Out of Poverty is a program of personal change. It is intended for individuals whose lives are habituated in a persistent lack of money and other things. In the face of seemingly unalterable circumstances, individuals tend to develop patterns of coping behaviors. These patterns arise from personal perceptions and generalizations about their circumstances and their capabilities, world view, and identity. All too often, these accustomed patterns tend to reinforce the impoverishing circumstances and prevent change from occurring.
Personal change can occur in one of two ways. Sometimes a dramatic life altering experience occurs that makes it impossible for a person to continue in his or her usual manner. In a very short space of time, the person is forced to reorganize his/her world view and personal identity. The conversion of Paul on the road to Damascus is one example of this kind of dramatic revision. The other type of change occurs gradually. A person adopts new behavior, practices it clumsily at first, is reinforced for trying, persists in trying, becomes more successful, and ultimately organizes a significant portion of his/her personality around the new behavior. The child who starts taking piano at an early age, then slowly through years of practice and performance matures into a self identity as pianist is an example of this kind of change. Whether sudden or slow, personal change affects both identity and world view. Participants in Out of Poverty are attempting to break free from a life of lack-a lack of money and material goods, a lack of self-esteem and often a lack of connection with others. The experience of poverty generates a view of self and the world informed by poverty.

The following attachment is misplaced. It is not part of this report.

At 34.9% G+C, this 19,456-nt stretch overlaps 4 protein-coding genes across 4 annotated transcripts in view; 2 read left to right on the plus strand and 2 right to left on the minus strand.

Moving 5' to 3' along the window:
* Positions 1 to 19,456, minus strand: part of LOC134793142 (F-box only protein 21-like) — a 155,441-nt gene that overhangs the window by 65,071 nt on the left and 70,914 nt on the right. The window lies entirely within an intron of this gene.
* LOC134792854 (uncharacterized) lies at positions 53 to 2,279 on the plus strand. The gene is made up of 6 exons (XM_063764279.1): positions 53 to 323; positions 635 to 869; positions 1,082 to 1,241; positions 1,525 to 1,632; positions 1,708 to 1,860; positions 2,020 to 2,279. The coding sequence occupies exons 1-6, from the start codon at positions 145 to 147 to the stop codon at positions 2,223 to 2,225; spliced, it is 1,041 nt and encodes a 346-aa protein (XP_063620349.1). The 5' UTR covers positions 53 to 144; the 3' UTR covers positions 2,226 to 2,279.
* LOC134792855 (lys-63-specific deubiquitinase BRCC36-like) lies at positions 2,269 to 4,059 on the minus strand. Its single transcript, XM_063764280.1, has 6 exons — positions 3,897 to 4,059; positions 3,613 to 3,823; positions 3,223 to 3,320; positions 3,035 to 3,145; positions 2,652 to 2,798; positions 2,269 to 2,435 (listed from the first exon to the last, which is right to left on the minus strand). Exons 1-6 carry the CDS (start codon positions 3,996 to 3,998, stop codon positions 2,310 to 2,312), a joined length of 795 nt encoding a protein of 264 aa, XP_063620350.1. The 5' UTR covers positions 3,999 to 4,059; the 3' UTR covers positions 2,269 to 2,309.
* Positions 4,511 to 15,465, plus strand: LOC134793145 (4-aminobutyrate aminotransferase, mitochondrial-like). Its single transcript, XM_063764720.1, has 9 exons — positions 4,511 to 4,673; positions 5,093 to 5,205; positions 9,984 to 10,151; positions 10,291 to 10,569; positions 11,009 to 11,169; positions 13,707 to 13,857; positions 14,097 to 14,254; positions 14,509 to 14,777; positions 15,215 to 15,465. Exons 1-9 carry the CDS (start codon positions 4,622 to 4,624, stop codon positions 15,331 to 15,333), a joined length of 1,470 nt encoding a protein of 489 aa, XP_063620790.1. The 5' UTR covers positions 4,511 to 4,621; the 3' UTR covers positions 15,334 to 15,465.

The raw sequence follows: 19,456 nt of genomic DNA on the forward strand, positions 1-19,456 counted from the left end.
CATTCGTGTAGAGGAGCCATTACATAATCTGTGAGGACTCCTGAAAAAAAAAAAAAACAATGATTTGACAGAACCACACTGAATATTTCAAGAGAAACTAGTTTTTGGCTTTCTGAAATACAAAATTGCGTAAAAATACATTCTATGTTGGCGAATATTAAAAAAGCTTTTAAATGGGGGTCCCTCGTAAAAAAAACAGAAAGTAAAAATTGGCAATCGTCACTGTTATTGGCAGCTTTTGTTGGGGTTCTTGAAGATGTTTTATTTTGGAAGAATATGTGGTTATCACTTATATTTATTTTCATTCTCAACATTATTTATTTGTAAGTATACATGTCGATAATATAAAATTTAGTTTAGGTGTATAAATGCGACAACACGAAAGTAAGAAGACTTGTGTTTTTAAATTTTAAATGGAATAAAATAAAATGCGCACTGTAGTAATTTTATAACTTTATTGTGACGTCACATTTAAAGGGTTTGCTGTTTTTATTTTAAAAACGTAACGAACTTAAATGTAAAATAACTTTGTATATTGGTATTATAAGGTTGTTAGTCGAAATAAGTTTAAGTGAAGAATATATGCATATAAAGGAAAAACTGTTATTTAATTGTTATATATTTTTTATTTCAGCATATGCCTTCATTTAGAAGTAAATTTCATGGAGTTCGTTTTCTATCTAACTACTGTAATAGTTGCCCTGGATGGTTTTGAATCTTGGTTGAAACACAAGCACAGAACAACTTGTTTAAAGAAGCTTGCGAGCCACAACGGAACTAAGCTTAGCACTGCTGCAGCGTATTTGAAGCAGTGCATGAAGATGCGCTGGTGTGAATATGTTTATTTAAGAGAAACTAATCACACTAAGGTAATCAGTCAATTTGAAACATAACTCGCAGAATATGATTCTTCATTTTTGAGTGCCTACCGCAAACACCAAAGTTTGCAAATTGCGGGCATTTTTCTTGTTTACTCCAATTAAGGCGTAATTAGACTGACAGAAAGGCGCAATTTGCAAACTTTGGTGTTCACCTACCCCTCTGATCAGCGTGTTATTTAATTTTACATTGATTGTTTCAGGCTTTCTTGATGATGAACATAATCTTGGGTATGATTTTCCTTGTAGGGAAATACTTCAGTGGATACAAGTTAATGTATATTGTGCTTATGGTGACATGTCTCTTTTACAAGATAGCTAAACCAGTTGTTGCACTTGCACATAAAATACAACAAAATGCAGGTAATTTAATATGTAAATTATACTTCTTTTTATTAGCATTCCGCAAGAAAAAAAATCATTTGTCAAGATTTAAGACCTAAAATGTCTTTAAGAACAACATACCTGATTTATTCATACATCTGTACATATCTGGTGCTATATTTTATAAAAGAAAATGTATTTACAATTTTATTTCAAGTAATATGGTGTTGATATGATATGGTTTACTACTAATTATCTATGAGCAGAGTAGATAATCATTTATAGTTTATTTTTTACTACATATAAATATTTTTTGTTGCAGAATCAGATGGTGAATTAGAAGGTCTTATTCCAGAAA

All too often, participant coping patterns address the experienced effects of poverty without addressing the problem of poverty itself. Depression, stress, hostility, learned helplessness, drugs, and alcohol abuse are some of the negative effects that these coping patterns may create. In the Out of Poverty program, we attempt to help participants recover their capacity to influence their situation. We recognize that individuals always have one of three change options open to them. They can change their situation, they can change their appraisal of the situation, and they can change their response to the situation. Throughout the program, we are seeking to strengthen the problem solving and planning skills of participants. We provide them tools to alter the debilitating effects of negative self-talk, fear, and perceived lack of control. In addition, we stress self-management and internal locus of control that increase self- efficacy and self-esteem.
This document includes a set of twelve skills. During the program, participants master these skills and begin using them in their struggle to achieve prosperity and abundance. Each skill affects one or more options for personal change. By incorporating and practicing these skills on a daily basis, participants are enriching their lives directly.